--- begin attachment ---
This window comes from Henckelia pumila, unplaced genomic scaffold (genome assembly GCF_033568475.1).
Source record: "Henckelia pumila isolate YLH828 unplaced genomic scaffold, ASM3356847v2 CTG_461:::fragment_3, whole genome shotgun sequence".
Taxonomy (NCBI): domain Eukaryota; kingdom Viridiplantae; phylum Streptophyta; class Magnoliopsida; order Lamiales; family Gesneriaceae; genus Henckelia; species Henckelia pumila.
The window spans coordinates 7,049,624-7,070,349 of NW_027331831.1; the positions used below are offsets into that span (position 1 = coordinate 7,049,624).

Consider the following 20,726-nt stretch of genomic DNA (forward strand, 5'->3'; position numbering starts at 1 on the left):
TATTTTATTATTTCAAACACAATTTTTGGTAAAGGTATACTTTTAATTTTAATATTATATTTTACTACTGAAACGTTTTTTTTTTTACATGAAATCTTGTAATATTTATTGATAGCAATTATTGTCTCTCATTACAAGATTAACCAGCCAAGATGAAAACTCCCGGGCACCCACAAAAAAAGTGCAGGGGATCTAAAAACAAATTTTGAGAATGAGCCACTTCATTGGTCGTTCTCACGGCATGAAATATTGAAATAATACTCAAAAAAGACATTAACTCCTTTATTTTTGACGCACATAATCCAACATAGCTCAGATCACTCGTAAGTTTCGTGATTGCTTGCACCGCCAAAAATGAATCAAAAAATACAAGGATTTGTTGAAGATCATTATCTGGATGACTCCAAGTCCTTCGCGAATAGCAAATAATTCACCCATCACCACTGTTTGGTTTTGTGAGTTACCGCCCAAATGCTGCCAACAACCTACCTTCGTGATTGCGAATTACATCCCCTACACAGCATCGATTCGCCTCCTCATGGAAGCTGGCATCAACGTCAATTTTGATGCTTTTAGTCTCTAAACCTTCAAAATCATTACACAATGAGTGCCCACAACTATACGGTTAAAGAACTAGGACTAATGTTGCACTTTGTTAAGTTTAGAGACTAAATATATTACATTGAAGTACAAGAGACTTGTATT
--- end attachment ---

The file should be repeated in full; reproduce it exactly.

This window comes from Henckelia pumila, unplaced genomic scaffold (genome assembly GCF_033568475.1).
Source record: "Henckelia pumila isolate YLH828 unplaced genomic scaffold, ASM3356847v2 CTG_461:::fragment_3, whole genome shotgun sequence".
Taxonomy (NCBI): domain Eukaryota; kingdom Viridiplantae; phylum Streptophyta; class Magnoliopsida; order Lamiales; family Gesneriaceae; genus Henckelia; species Henckelia pumila.
The window spans coordinates 7,049,624-7,070,349 of NW_027331831.1; the positions used below are offsets into that span (position 1 = coordinate 7,049,624).

Consider the following 20,726-nt stretch of genomic DNA (forward strand, 5'->3'; position numbering starts at 1 on the left):
TATTTTATTATTTCAAACACAATTTTTGGTAAAGGTATACTTTTAATTTTAATATTATATTTTACTACTGAAACGTTTTTTTTTTTACATGAAATCTTGTAATATTTATTGATAGCAATTATTGTCTCTCATTACAAGATTAACCAGCCAAGATGAAAACTCCCGGGCACCCACAAAAAAAGTGCAGGGGATCTAAAAACAAATTTTGAGAATGAGCCACTTCATTGGTCGTTCTCACGGCATGAAATATTGAAATAATACTCAAAAAAGACATTAACTCCTTTATTTTTGACGCACATAATCCAACATAGCTCAGATCACTCGTAAGTTTCGTGATTGCTTGCACCGCCAAAAATGAATCAAAAAATACAAGGATTTGTTGAAGATCATTATCTGGATGACTCCAAGTCCTTCGCGAATAGCAAATAATTCACCCATCACCACTGTTTGGTTTTGTGAGTTACCGCCCAAATGCTGCCAACAACCTACCTTCGTGATTGCGAATTACATCCCCTACACAGCATCGATTCGCCTCCTCATGGAAGCTGGCATCAACGTCAATTTTGATGCTTTTAGTCTCTAAACCTTCAAAATCATTACACAATGAGTGCCCACAACTATACGGTTAAAGAACTAGGACTAATGTTGCACTTTGTTAAGTTTAGAGACTAAATATATTACATTGAAGTACAAGAGACTTGTATT